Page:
Home My experience Playing retrievers

Playing retrievers

by TN

When you are playing on a decent club level you come up against a lot of retrievers. Guys that run everything down but don’t give you any pace and you need to hit solid shot after solid shot and after a while you break down completely and start missing.

Today I played retriever. He has a solid game, no real strengths except for the willingness to run, but no obvious weaknesses either. I decide to pound on his one-handed backhanded that he insists on blocking back and then go for all short shots. I started out well, winning the first set easily 6-1.

After holding serve easily to 1-0 in the second set I felt confident. Things were going my way. I was going to win this in two.

Never think you’re going to win, before the match is over. Never.

Because then he held serve and in the game after I made a few silly mistakes. I didn’t move my feet and mishit a few forehands. Somehow, already here, I felt the match slipping a bit and started kicking myself. I had a breakpoint in his serve at 1-2 but gave that away as well. I was down 1-3 and fuming, in desperate need of raising my game. I let out a scream. I come back and I fought my way to 3-all and then to 4-3 after a good service game and then I broke serve to 5-3, ready to put the nail in the coffin. I spent lots of energy in those games, but I relaxed too soon and thought the match was over.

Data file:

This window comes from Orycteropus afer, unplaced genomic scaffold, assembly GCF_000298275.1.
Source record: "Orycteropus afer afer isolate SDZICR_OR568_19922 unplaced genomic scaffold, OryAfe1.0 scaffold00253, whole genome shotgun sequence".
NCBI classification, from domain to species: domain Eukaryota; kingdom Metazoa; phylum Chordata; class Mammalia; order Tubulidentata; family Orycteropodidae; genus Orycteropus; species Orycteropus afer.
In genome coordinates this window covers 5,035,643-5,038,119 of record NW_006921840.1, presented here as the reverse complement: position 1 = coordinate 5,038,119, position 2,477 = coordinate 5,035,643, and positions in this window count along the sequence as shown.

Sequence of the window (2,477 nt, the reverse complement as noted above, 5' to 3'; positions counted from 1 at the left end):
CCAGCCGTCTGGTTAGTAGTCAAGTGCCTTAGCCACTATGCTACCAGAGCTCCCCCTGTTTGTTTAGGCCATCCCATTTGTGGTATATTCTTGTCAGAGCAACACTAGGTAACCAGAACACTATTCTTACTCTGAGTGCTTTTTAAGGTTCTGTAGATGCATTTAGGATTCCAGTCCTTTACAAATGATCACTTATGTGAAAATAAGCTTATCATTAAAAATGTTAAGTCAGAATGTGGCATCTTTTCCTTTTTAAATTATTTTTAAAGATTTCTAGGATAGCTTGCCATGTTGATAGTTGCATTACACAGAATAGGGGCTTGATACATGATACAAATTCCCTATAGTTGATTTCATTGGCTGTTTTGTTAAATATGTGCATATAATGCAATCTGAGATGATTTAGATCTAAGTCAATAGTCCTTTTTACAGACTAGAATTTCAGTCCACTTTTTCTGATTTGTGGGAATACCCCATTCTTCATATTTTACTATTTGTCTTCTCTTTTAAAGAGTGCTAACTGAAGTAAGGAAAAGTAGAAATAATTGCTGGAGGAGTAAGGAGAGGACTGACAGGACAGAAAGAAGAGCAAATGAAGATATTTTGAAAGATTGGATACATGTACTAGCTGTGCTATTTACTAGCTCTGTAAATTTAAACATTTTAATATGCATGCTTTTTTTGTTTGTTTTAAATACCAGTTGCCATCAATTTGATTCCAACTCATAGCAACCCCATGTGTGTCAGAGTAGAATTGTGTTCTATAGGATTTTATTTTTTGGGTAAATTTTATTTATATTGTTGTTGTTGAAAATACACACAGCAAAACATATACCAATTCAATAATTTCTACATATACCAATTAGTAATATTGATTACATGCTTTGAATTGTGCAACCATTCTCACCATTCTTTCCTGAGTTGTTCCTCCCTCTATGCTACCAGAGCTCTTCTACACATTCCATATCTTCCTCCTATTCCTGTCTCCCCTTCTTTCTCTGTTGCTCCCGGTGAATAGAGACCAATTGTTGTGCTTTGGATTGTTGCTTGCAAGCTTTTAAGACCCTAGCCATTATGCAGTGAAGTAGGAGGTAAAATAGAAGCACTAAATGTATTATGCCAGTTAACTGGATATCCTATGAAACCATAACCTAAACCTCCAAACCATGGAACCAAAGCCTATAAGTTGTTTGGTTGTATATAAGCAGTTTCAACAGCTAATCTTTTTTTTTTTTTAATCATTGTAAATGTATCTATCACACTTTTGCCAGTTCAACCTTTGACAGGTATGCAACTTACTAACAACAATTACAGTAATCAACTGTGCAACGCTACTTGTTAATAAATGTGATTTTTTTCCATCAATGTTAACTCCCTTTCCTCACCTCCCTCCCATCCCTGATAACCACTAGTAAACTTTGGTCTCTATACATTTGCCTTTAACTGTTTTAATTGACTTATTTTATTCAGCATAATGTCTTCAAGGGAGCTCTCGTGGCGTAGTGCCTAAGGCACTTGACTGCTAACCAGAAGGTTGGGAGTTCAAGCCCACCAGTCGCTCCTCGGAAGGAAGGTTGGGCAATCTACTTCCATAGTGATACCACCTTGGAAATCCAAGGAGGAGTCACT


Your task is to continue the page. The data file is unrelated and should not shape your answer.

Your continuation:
At 5-3 I choked. My legs were suddenly heavy, I felt the sun beating down on me, and I started to badly miss-time my forehand. The shot I depend on. The shot that wins me matches. Suddenly the wheels fell off completely. I sprayed balls long and quickly landed in tilt mode.

After 4 completely horrible games, I lost the second set 5-7 against a player I beat 9 times out of 10. A meltdown that simply shouldn’t happen. What did I do wrong?

In retrospect it’s easy to see that:

1. I thought I had won the match too soon.
2. I relaxed when I was vulnerable.
3. I underestimated my opponent.
4. I lost my patience and thought “the rest is easy”.

In the third I switch strategy and decide to do something I read from Brad Gilbert’s excellent book “Winning ugly”. I stay patient, give him no pace back, hit heavy top spin on his backhand and don’t go for any crazy winners. I promise myself not to play one sloppy point.

And it works. I break him down in the end, only one break to the good because I’m definitely not playing well, just patiently. But winning is what counts and the set ends 6-3 in my favour. Thanks Brad Gilbert for that piece of advice.

Some tips from the book:

Patience is your greatest ally – this is what I tried today.
Prepare to suffer – Believe me, I did.
Bring the retriever to the net – I tried this as well, maybe not often enough.
Get to the net – I should have done this more!
Softer is harder – they feed off pace, so I give them no pace.

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